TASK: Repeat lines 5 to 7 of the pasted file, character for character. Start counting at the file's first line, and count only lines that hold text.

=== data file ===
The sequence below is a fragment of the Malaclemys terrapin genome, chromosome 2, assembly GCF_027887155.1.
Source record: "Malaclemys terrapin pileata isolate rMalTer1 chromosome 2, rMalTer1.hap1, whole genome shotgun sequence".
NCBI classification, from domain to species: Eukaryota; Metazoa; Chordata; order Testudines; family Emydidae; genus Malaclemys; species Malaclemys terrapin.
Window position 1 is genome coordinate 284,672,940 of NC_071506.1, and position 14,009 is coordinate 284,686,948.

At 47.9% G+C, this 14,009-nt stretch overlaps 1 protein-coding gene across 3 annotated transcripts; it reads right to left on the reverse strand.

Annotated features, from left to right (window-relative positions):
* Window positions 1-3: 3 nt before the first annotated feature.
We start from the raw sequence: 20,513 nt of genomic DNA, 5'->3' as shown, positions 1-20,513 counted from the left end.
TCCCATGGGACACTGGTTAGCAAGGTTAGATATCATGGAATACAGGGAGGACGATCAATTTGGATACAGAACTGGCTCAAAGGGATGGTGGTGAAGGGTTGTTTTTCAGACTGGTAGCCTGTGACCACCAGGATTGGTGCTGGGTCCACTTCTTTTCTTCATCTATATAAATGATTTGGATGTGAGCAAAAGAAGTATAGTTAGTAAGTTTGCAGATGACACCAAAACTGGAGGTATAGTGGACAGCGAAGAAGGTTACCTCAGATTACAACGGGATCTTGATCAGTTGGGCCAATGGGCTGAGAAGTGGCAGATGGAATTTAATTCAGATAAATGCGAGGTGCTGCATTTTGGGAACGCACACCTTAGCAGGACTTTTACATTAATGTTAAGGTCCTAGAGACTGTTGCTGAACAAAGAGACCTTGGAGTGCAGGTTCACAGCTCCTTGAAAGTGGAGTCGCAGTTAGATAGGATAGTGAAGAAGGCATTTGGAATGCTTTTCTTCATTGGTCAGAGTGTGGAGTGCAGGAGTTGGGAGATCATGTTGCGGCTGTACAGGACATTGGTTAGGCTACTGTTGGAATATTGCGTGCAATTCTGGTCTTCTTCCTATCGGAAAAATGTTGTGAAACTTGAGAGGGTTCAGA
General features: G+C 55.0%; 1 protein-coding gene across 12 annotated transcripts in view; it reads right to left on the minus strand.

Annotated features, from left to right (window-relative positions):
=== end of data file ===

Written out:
At 47.9% G+C, this 14,009-nt stretch overlaps 1 protein-coding gene across 3 annotated transcripts; it reads right to left on the reverse strand.

Annotated features, from left to right (window-relative positions):
* Window positions 1-3: 3 nt before the first annotated feature.